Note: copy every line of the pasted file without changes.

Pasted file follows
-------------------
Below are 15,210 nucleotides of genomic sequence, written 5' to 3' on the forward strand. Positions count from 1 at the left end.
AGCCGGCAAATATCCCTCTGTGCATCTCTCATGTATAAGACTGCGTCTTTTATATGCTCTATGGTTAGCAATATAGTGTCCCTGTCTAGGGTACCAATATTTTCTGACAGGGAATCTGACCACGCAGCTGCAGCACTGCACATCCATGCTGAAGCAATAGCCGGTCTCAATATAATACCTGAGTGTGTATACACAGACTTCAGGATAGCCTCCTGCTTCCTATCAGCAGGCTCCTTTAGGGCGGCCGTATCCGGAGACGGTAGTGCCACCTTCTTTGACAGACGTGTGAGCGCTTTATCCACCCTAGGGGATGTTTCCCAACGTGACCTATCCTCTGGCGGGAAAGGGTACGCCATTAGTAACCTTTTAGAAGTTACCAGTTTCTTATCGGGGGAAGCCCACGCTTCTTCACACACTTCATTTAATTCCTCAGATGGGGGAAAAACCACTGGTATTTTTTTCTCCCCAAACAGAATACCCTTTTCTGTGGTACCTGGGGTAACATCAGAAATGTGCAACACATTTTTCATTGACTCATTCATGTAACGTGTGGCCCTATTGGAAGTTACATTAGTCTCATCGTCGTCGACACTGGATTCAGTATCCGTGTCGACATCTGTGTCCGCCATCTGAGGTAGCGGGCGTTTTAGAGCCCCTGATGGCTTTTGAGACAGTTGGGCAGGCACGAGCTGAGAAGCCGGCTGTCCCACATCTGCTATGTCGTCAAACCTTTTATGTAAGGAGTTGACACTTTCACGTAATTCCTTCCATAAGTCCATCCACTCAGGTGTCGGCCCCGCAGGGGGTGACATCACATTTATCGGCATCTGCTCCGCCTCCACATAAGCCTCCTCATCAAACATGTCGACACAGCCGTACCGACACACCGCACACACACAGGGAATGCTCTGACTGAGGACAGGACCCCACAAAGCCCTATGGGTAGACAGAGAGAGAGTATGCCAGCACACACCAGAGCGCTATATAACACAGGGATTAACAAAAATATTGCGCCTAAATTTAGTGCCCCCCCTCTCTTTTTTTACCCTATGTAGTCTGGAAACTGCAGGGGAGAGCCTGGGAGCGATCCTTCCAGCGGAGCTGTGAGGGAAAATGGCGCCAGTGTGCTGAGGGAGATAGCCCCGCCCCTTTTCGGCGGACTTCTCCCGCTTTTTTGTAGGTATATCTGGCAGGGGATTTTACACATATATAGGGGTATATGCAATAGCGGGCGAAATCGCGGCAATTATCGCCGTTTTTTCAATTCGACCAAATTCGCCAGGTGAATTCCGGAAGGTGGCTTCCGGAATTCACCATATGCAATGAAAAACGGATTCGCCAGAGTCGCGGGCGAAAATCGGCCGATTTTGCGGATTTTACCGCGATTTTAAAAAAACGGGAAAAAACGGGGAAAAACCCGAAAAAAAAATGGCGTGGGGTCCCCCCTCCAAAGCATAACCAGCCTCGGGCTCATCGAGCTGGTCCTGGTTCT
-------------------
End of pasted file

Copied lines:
Below are 15,210 nucleotides of genomic sequence, written 5' to 3' on the forward strand. Positions count from 1 at the left end.
AGCCGGCAAATATCCCTCTGTGCATCTCTCATGTATAAGACTGCGTCTTTTATATGCTCTATGGTTAGCAATATAGTGTCCCTGTCTAGGGTACCAATATTTTCTGACAGGGAATCTGACCACGCAGCTGCAGCACTGCACATCCATGCTGAAGCAATAGCCGGTCTCAATATAATACCTGAGTGTGTATACACAGACTTCAGGATAGCCTCCTGCTTCCTATCAGCAGGCTCCTTTAGGGCGGCCGTATCCGGAGACGGTAGTGCCACCTTCTTTGACAGACGTGTGAGCGCTTTATCCACCCTAGGGGATGTTTCCCAACGTGACCTATCCTCTGGCGGGAAAGGGTACGCCATTAGTAACCTTTTAGAAGTTACCAGTTTCTTATCGGGGGAAGCCCACGCTTCTTCACACACTTCATTTAATTCCTCAGATGGGGGAAAAACCACTGGTATTTTTTTCTCCCCAAACAGAATACCCTTTTCTGTGGTACCTGGGGTAACATCAGAAATGTGCAACACATTTTTCATTGACTCATTCATGTAACGTGTGGCCCTATTGGAAGTTACATTAGTCTCATCGTCGTCGACACTGGATTCAGTATCCGTGTCGACATCTGTGTCCGCCATCTGAGGTAGCGGGCGTTTTAGAGCCCCTGATGGCTTTTGAGACAGTTGGGCAGGCACGAGCTGAGAAGCCGGCTGTCCCACATCTGCTATGTCGTCAAACCTTTTATGTAAGGAGTTGACACTTTCACGTAATTCCTTCCATAAGTCCATCCACTCAGGTGTCGGCCCCGCAGGGGGTGACATCACATTTATCGGCATCTGCTCCGCCTCCACATAAGCCTCCTCATCAAACATGTCGACACAGCCGTACCGACACACCGCACACACACAGGGAATGCTCTGACTGAGGACAGGACCCCACAAAGCCCTATGGGTAGACAGAGAGAGAGTATGCCAGCACACACCAGAGCGCTATATAACACAGGGATTAACAAAAATATTGCGCCTAAATTTAGTGCCCCCCCTCTCTTTTTTTACCCTATGTAGTCTGGAAACTGCAGGGGAGAGCCTGGGAGCGATCCTTCCAGCGGAGCTGTGAGGGAAAATGGCGCCAGTGTGCTGAGGGAGATAGCCCCGCCCCTTTTCGGCGGACTTCTCCCGCTTTTTTGTAGGTATATCTGGCAGGGGATTTTACACATATATAGGGGTATATGCAATAGCGGGCGAAATCGCGGCAATTATCGCCGTTTTTTCAATTCGACCAAATTCGCCAGGTGAATTCCGGAAGGTGGCTTCCGGAATTCACCATATGCAATGAAAAACGGATTCGCCAGAGTCGCGGGCGAAAATCGGCCGATTTTGCGGATTTTACCGCGATTTTAAAAAAACGGGAAAAAACGGGGAAAAACCCGAAAAAAAAATGGCGTGGGGTCCCCCCTCCAAAGCATAACCAGCCTCGGGCTCATCGAGCTGGTCCTGGTTCT